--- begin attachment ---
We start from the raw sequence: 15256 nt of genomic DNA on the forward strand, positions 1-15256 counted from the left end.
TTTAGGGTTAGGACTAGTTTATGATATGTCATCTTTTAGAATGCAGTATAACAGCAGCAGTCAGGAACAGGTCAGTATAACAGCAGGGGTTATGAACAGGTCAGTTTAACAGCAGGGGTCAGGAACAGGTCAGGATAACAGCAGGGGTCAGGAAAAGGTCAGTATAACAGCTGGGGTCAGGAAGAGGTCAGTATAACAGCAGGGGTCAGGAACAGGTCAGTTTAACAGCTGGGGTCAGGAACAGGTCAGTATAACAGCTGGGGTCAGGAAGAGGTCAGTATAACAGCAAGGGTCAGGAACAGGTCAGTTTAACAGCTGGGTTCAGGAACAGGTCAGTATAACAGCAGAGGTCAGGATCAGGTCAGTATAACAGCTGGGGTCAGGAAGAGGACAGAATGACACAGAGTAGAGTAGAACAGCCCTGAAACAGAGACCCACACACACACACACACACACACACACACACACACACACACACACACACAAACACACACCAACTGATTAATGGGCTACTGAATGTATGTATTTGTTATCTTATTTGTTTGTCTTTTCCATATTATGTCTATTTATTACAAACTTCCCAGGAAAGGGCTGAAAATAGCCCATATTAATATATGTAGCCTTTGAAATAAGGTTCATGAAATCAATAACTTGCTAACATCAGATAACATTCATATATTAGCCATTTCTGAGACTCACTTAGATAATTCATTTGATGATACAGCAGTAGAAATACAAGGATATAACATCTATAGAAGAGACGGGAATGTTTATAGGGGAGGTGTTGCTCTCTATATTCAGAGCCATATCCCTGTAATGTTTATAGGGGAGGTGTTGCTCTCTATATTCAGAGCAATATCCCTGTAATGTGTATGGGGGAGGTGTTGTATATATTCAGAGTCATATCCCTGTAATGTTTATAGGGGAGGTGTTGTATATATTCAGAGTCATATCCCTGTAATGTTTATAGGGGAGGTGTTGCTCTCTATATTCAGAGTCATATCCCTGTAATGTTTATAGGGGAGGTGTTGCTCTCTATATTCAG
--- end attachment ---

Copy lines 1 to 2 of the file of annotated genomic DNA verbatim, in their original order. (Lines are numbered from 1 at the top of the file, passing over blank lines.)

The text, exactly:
We start from the raw sequence: 15256 nt of genomic DNA on the forward strand, positions 1-15256 counted from the left end.
TTTAGGGTTAGGACTAGTTTATGATATGTCATCTTTTAGAATGCAGTATAACAGCAGCAGTCAGGAACAGGTCAGTATAACAGCAGGGGTTATGAACAGGTCAGTTTAACAGCAGGGGTCAGGAACAGGTCAGGATAACAGCAGGGGTCAGGAAAAGGTCAGTATAACAGCTGGGGTCAGGAAGAGGTCAGTATAACAGCAGGGGTCAGGAACAGGTCAGTTTAACAGCTGGGGTCAGGAACAGGTCAGTATAACAGCTGGGGTCAGGAAGAGGTCAGTATAACAGCAAGGGTCAGGAACAGGTCAGTTTAACAGCTGGGTTCAGGAACAGGTCAGTATAACAGCAGAGGTCAGGATCAGGTCAGTATAACAGCTGGGGTCAGGAAGAGGACAGAATGACACAGAGTAGAGTAGAACAGCCCTGAAACAGAGACCCACACACACACACACACACACACACACACACACACACACACACACACACAAACACACACCAACTGATTAATGGGCTACTGAATGTATGTATTTGTTATCTTATTTGTTTGTCTTTTCCATATTATGTCTATTTATTACAAACTTCCCAGGAAAGGGCTGAAAATAGCCCATATTAATATATGTAGCCTTTGAAATAAGGTTCATGAAATCAATAACTTGCTAACATCAGATAACATTCATATATTAGCCATTTCTGAGACTCACTTAGATAATTCATTTGATGATACAGCAGTAGAAATACAAGGATATAACATCTATAGAAGAGACGGGAATGTTTATAGGGGAGGTGTTGCTCTCTATATTCAGAGCCATATCCCTGTAATGTTTATAGGGGAGGTGTTGCTCTCTATATTCAGAGCAATATCCCTGTAATGTGTATGGGGGAGGTGTTGTATATATTCAGAGTCATATCCCTGTAATGTTTATAGGGGAGGTGTTGTATATATTCAGAGTCATATCCCTGTAATGTTTATAGGGGAGGTGTTGCTCTCTATATTCAGAGTCATATCCCTGTAATGTTTATAGGGGAGGTGTTGCTCTCTATATTCAG